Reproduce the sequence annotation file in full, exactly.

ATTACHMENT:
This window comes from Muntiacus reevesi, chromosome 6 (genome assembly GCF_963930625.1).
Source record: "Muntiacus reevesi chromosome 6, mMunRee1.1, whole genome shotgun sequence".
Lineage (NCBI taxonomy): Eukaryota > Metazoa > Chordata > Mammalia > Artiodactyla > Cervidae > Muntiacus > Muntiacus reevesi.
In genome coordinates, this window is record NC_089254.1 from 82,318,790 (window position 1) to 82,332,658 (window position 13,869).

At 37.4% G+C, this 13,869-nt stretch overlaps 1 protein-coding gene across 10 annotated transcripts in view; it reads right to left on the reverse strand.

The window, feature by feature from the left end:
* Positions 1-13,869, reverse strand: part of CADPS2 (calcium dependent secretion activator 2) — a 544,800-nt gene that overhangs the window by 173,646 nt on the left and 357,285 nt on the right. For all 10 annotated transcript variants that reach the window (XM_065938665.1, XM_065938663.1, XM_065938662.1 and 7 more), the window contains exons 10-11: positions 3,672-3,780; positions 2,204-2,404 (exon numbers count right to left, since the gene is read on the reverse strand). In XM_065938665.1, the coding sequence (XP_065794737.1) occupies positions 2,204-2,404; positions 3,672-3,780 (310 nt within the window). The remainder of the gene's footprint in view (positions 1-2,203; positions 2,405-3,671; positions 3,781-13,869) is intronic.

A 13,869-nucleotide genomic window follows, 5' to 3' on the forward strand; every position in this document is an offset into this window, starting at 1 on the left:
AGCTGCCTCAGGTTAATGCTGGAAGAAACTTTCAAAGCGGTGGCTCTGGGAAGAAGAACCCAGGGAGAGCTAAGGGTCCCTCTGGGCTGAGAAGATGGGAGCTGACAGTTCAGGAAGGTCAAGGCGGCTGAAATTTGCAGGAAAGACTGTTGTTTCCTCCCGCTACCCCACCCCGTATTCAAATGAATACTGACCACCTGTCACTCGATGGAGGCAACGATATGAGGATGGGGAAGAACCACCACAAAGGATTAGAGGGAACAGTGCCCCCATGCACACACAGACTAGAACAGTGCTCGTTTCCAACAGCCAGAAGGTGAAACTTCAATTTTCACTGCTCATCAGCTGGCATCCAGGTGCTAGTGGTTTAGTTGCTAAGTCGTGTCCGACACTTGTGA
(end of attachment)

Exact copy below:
This window comes from Muntiacus reevesi, chromosome 6 (genome assembly GCF_963930625.1).
Source record: "Muntiacus reevesi chromosome 6, mMunRee1.1, whole genome shotgun sequence".
Lineage (NCBI taxonomy): Eukaryota > Metazoa > Chordata > Mammalia > Artiodactyla > Cervidae > Muntiacus > Muntiacus reevesi.
In genome coordinates, this window is record NC_089254.1 from 82,318,790 (window position 1) to 82,332,658 (window position 13,869).

At 37.4% G+C, this 13,869-nt stretch overlaps 1 protein-coding gene across 10 annotated transcripts in view; it reads right to left on the reverse strand.

The window, feature by feature from the left end:
* Positions 1-13,869, reverse strand: part of CADPS2 (calcium dependent secretion activator 2) — a 544,800-nt gene that overhangs the window by 173,646 nt on the left and 357,285 nt on the right. For all 10 annotated transcript variants that reach the window (XM_065938665.1, XM_065938663.1, XM_065938662.1 and 7 more), the window contains exons 10-11: positions 3,672-3,780; positions 2,204-2,404 (exon numbers count right to left, since the gene is read on the reverse strand). In XM_065938665.1, the coding sequence (XP_065794737.1) occupies positions 2,204-2,404; positions 3,672-3,780 (310 nt within the window). The remainder of the gene's footprint in view (positions 1-2,203; positions 2,405-3,671; positions 3,781-13,869) is intronic.

A 13,869-nucleotide genomic window follows, 5' to 3' on the forward strand; every position in this document is an offset into this window, starting at 1 on the left:
AGCTGCCTCAGGTTAATGCTGGAAGAAACTTTCAAAGCGGTGGCTCTGGGAAGAAGAACCCAGGGAGAGCTAAGGGTCCCTCTGGGCTGAGAAGATGGGAGCTGACAGTTCAGGAAGGTCAAGGCGGCTGAAATTTGCAGGAAAGACTGTTGTTTCCTCCCGCTACCCCACCCCGTATTCAAATGAATACTGACCACCTGTCACTCGATGGAGGCAACGATATGAGGATGGGGAAGAACCACCACAAAGGATTAGAGGGAACAGTGCCCCCATGCACACACAGACTAGAACAGTGCTCGTTTCCAACAGCCAGAAGGTGAAACTTCAATTTTCACTGCTCATCAGCTGGCATCCAGGTGCTAGTGGTTTAGTTGCTAAGTCGTGTCCGACACTTGTGA